The umbrella technique: an illustration demonstrating the transformation of the in vivo two-dimensional (actually concave) structure of the peripapillary retina into a three-dimensional closed-umbrella configuration. Sectioning the retina in such a configuration results in concentric ring sections of gradually increasing diameter. In each of these ring sections the axons composing the RNFL are sectioned perpendicularly to each axon’s long-axis orientation, at an identical distance from the disc margin. Each concentric ring section contains all axons of that eye.
Figure 3.
 
Ring sections from two porcine eyes, demonstrating the RNFL distribution in this species. These ring sections, centered on the optic disc, measure 3.79 and 2.29 mm in diameter in the (A) and (B) sections, respectively.
Figure 3.
 
Ring sections from two porcine eyes, demonstrating the RNFL distribution in this species. These ring sections, centered on the optic disc, measure 3.79 and 2.29 mm in diameter in the (A) and (B) sections, respectively.
Figure 4.
 
Ring sections from two normal human eyes. Concentric sections demonstrate the typical double-hump pattern distribution of the RNFL thickness along a peripapillary ring. Arrows: superotemporal arcade (STA) and inferotemporal arcade (ITA) vessels. (A) Subject 1: a 2.67-mm diameter ring section centered on the optic disc. (B) Subject 1: a 4.29-mm diameter ring section centered on the optic disc. Note that the temporal aspect of the section has entered the macular area, as evident by a multilayered ganglion cell layer. (C) Subject 2: a 2.24-mm diameter ring section centered on the optic disc. T, temporal; S, superior; N, nasal; I, inferior.
Figure 4.
 
Ring sections from two normal human eyes. Concentric sections demonstrate the typical double-hump pattern distribution of the RNFL thickness along a peripapillary ring. Arrows: superotemporal arcade (STA) and inferotemporal arcade (ITA) vessels. (A) Subject 1: a 2.67-mm diameter ring section centered on the optic disc. (B) Subject 1: a 4.29-mm diameter ring section centered on the optic disc. Note that the temporal aspect of the section has entered the macular area, as evident by a multilayered ganglion cell layer. (C) Subject 2: a 2.24-mm diameter ring section centered on the optic disc. T, temporal; S, superior; N, nasal; I, inferior.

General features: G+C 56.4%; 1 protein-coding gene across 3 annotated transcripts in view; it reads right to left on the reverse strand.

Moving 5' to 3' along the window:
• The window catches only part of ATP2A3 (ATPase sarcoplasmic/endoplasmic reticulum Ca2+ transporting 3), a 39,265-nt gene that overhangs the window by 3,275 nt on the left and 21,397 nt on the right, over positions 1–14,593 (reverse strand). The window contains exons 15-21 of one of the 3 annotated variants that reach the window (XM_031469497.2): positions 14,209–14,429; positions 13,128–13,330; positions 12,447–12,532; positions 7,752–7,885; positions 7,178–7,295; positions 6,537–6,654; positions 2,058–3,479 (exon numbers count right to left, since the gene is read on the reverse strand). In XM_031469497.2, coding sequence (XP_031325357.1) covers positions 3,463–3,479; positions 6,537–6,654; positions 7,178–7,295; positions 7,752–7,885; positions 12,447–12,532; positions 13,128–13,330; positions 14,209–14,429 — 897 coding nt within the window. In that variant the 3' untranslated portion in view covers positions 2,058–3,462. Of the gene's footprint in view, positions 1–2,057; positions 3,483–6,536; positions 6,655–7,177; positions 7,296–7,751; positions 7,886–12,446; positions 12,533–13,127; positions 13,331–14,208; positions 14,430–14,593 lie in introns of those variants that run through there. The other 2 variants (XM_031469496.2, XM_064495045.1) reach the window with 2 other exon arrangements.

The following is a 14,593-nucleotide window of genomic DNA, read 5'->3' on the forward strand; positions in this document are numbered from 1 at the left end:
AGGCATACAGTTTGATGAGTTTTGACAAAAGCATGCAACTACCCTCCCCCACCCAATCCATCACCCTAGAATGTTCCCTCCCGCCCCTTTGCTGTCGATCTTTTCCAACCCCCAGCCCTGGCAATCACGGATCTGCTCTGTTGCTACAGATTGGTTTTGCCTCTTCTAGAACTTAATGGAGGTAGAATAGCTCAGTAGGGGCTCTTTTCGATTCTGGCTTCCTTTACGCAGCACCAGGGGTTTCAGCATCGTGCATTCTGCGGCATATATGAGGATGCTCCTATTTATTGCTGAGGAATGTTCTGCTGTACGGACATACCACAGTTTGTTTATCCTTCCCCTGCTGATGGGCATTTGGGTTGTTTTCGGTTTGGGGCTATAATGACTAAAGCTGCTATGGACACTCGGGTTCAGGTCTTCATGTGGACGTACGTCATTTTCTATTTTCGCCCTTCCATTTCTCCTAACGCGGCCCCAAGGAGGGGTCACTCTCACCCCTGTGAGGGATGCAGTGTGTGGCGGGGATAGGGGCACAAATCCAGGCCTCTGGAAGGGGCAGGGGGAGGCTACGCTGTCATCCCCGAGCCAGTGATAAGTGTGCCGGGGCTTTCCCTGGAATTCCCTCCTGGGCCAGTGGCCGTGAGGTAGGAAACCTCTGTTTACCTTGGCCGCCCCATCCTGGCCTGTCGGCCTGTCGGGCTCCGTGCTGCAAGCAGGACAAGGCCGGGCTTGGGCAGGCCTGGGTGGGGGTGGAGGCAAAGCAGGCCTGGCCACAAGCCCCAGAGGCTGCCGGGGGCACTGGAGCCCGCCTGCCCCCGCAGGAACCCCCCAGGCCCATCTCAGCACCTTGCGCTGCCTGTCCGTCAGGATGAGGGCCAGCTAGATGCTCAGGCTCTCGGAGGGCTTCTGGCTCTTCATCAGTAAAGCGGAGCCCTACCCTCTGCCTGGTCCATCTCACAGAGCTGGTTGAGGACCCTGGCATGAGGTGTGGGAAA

Figure 5.
 
RNFL thicknesses mapping RNFL thickness in the three ring sections shown in 4 . (A) A thickness graph extracted from the section in 4A, including 94 measured data points. (B) A thickness map extracted from the section in 4B, including 101 measured data points. (C) A thickness map extracted from the section in 4C, including 81 measured data points.
Figure 5.
 
RNFL thicknesses mapping RNFL thickness in the three ring sections shown in 4 . (A) A thickness graph extracted from the section in 4A, including 94 measured data points. (B) A thickness map extracted from the section in 4B, including 101 measured data points. (C) A thickness map extracted from the section in 4C, including 81 measured data points.
Figure 6.
 
Several artifacts are encountered with this technique. (A) nonperpendicular (oblique) section demonstrating thickening of all retinal layers (arrow). (B) Detachment of the inner limiting membrane (arrows), which does not seem to affect the integrity of the RNFL. (C) Splitting between retinal layers (arrows), parallel to the surface, mainly occurring at the RNFL-ganglion cell layer interface. This postmortem artifact may stem from weakening of the tissue by postmortem autolysis, from mechanical tension and shearing forces exerted during processing, or from a combination of the two.
Figure 6.
 
Several artifacts are encountered with this technique. (A) nonperpendicular (oblique) section demonstrating thickening of all retinal layers (arrow). (B) Detachment of the inner limiting membrane (arrows), which does not seem to affect the integrity of the RNFL. (C) Splitting between retinal layers (arrows), parallel to the surface, mainly occurring at the RNFL-ganglion cell layer interface. This postmortem artifact may stem from weakening of the tissue by postmortem autolysis, from mechanical tension and shearing forces exerted during processing, or from a combination of the two.